Dangerous Liaisons —47—


TODAY AGAIN I SHALL not see you, my lovely friend, and here are my reasons, which I beg you to receive with indulgence.

Yesterday, instead of returning here directly, I stopped with the Comtesse de —, whose château lay almost upon my road, and of whom I asked a dinner. I did not reach Paris until about seven o’clock, and I alighted at the Opera, where I hoped to find you.

The Opera over, I went to see my fair friends of the green room; I found there my whilomci Émilie, surrounded by a numerous court, women as well as men, to whom she was offering a supper that very evening at P—. I had no sooner entered this assemblage than I was invited to the supper by acclamation. I was likewise invited by a little fat and stumpy person, who stammered his invitation to me in the French of Holland, and whom I recognized as the true hero of the fête.cj I accepted.

I learned upon my way that the house whither we were going was the price agreed upon for Émilie’s favors toward this grotesque figure, and that this supper was a veritable wedding breakfast. The little man could not contain himself for joy, in expectation of the pleasure which awaited him; he seemed to me so satisfied with the prospect that he gave me a longing to disturb it; which was, effectually, what I did.

The only difficulty I found was that of persuading Emilie, who was rendered somewhat scrupulous by the burgomaster’sck wealth. She agreed, however, after raising some objections, to the plan which I suggested of filling this little beer barrel with wine, and so putting him hors de combatcl for the rest of the night.

The sublime idea which we had formed of a Dutch toperscm caused us to employ all available means. We succeeded so well that, at dessert, he was already without the strength to lift his glass: but the helpful Émilie and myself vied with one another in filling him up. Finally, he fell beneath the table, in so drunken a state, that it ought to last for at least a week. We then decided to send him back to Paris; and, as he had not kept his carriage, I had him carried into mine, and remained in his stead. I thereupon received the congratulations of the company, which soon afterward retired, and left me in possession of the field. This gaiety, and perhaps my long rustication,cn made Émilie seem so desirable to me that I promised to stay with her until the Dutchman’s resurrection.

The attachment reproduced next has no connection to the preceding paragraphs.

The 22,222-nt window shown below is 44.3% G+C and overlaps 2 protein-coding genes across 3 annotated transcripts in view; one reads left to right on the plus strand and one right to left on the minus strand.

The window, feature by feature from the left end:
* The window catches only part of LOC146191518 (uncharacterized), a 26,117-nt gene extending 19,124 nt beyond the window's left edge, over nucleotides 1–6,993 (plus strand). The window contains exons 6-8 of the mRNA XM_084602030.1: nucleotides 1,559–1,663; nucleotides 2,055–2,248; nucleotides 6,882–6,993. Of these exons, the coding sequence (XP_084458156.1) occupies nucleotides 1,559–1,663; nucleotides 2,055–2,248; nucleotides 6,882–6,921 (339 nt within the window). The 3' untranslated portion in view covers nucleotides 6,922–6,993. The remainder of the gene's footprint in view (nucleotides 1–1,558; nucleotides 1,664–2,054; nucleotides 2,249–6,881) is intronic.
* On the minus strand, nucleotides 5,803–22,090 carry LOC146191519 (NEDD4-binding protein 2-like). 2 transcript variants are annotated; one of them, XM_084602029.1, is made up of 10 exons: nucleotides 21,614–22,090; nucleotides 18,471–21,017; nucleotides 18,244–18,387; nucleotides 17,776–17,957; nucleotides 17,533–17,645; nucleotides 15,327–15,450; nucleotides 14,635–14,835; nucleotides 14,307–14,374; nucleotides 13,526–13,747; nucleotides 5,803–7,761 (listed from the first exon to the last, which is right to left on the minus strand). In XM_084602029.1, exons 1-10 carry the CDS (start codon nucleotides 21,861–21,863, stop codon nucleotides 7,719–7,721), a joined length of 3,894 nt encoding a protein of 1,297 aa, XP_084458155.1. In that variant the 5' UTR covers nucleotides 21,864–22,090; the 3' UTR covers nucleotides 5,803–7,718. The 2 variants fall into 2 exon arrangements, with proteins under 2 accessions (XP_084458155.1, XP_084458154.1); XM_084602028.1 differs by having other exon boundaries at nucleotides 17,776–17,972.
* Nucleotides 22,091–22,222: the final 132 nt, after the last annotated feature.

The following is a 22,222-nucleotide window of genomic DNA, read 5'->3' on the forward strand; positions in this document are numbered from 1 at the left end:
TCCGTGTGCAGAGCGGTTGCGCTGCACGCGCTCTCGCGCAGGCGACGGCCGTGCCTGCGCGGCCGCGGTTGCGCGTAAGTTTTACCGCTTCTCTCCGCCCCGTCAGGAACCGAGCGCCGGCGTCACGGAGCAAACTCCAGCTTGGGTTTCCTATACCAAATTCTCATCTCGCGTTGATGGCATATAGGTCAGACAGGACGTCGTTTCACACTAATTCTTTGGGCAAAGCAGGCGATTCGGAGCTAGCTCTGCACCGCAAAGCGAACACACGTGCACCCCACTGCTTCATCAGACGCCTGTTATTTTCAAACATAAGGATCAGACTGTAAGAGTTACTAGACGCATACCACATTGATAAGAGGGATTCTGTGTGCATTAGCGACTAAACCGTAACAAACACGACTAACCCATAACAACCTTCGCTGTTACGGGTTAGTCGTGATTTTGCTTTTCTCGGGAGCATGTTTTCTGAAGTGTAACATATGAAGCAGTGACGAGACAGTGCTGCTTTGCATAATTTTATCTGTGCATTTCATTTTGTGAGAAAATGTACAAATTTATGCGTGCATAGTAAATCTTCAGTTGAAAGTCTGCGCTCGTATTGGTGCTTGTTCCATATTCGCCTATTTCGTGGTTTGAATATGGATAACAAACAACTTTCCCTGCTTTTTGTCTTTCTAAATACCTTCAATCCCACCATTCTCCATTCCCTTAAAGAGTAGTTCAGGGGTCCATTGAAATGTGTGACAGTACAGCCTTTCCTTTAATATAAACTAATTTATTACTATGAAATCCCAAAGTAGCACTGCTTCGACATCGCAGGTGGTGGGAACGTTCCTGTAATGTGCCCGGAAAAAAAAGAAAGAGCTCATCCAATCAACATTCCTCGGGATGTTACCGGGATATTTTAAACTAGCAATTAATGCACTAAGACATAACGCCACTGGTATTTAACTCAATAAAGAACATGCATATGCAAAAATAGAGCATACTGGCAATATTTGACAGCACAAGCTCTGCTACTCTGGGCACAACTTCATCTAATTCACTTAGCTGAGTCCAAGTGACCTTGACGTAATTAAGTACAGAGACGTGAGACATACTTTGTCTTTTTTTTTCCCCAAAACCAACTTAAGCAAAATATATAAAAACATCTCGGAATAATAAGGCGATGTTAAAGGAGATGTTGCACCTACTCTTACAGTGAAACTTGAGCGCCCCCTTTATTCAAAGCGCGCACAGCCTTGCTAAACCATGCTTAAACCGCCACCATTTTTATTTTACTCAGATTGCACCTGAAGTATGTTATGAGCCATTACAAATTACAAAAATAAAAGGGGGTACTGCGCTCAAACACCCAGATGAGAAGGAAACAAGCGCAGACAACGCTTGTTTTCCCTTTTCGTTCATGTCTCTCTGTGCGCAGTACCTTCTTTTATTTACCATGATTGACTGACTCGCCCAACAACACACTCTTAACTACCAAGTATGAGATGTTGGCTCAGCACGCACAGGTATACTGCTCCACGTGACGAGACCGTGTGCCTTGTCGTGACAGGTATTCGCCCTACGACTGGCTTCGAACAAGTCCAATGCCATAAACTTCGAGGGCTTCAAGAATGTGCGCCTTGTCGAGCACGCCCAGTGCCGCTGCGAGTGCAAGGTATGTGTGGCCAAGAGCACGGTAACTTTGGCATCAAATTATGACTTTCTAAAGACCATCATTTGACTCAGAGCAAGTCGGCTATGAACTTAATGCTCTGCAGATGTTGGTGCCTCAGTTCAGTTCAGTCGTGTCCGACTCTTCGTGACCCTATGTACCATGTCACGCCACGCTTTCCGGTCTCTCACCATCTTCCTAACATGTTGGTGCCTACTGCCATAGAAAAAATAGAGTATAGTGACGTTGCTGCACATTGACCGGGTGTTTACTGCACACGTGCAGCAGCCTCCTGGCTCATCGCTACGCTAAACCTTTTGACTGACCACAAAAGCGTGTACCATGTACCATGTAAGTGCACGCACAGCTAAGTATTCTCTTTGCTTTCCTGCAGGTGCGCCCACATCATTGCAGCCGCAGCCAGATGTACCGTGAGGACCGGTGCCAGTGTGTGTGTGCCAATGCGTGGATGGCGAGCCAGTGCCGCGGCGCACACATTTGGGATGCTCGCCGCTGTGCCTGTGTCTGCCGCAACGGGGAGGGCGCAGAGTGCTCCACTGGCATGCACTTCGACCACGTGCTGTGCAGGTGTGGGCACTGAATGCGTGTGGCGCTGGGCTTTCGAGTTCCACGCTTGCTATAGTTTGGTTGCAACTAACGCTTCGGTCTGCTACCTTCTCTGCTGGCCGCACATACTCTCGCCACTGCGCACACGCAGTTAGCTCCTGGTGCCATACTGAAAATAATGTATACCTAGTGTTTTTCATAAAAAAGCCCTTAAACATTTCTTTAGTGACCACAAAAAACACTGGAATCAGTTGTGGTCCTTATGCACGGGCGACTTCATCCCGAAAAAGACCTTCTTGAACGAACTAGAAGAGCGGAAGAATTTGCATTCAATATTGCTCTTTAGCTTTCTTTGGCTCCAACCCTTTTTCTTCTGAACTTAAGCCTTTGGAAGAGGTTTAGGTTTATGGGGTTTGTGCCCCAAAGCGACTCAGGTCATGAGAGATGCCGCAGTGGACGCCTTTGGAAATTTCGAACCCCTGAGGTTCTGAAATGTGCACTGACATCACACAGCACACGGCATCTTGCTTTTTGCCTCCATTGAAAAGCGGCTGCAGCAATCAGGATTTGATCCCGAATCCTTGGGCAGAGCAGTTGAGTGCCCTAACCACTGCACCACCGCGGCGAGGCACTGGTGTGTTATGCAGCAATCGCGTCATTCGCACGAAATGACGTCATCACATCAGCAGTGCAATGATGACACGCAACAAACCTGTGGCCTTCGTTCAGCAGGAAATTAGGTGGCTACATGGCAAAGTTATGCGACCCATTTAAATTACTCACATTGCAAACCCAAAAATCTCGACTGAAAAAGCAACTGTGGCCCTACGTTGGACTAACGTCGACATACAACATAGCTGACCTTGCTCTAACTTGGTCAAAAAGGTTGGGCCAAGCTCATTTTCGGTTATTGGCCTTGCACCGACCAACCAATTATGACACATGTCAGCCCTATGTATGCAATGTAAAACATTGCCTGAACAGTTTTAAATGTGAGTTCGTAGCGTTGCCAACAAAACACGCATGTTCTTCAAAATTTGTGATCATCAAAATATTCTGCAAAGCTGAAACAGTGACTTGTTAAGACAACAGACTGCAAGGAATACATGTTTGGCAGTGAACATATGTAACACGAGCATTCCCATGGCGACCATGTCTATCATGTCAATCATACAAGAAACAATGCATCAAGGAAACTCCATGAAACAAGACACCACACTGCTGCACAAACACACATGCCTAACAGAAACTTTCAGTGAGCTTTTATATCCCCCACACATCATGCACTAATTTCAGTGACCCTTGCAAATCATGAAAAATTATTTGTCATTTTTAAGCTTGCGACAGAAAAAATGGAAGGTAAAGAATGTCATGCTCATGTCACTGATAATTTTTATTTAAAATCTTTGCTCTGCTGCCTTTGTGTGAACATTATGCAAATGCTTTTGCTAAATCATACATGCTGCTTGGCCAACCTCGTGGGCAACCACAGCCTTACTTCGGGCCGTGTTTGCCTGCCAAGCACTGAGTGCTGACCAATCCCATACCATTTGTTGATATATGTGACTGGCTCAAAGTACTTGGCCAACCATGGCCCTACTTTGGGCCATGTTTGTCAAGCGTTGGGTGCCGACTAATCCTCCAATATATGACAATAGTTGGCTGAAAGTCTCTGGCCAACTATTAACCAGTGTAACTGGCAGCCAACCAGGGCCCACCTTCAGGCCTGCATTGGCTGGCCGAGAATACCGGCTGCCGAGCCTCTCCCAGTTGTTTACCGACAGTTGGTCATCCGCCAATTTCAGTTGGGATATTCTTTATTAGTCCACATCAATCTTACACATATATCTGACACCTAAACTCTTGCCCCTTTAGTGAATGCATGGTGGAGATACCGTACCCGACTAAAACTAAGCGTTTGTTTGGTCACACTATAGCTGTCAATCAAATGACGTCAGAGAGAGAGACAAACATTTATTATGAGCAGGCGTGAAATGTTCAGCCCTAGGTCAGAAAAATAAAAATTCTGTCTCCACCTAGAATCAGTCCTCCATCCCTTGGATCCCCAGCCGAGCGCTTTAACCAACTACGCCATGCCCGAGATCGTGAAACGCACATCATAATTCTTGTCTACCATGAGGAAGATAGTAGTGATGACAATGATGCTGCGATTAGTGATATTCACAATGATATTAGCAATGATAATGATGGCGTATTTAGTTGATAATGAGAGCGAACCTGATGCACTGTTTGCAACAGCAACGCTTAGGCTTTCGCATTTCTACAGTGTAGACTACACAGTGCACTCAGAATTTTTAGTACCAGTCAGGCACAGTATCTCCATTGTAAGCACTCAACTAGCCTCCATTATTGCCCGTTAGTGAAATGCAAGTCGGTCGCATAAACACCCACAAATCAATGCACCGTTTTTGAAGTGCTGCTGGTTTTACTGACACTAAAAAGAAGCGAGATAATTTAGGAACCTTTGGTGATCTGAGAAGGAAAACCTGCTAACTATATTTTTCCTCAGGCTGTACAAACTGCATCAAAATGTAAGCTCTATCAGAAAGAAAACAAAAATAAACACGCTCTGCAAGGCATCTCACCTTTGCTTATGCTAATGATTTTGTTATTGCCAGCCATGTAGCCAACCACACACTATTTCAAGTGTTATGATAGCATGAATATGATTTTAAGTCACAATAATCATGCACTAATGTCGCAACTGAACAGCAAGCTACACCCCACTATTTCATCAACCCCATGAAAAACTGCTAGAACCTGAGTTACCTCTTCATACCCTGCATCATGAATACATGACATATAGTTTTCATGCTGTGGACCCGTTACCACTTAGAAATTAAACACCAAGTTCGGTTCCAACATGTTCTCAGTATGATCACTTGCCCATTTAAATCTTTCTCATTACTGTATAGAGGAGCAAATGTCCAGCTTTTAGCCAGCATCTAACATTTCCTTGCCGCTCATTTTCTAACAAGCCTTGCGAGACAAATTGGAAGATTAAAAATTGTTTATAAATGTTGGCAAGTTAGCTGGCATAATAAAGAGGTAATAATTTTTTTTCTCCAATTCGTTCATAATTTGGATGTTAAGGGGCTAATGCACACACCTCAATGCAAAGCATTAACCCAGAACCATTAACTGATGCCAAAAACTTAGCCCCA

This complaisanceco on my part is the price of that which she has just shown me, that of serving me for a desk upon which to write to my fair puritan, to whom I found it amusing to send a letter written in the bed, and almost in the arms, of a wench,cp a letter interrupted even to complete an infidelity, in which I send her an exact account of my position and my conduct. Émilie, who has read the epistle, laughed like a mad girl over it, and I hope that you will laugh as well.

As my letter must needs bear the Paris postmark, I send it to you; I leave it open. Will you please read it, seal it up, and commit it to the post. Above all, be careful not to employ your own seal, nor even any amorous device; a simple head.cq Adieu, my lovely friend.

P.S. I open my letter; I have persuaded Emilie to go to the Italiens. 19 … I shall take advantage of that moment to come and see you. I shall be with you by six o‘clock at the latest; and if it be agreeable to you, we will go together, about seven o’clock, to Madame de Volanges. Propriety commands that I do not postpone the invitation with which I am charged for her from Madame de Rosemonde; moreover, I shall be delighted to see the little Volanges.

Adieu, most fair lady. I shall be as pleased to embrace you, as the Chevalier will be jealous.

AT P … , 3OTH AUGUST, 17–.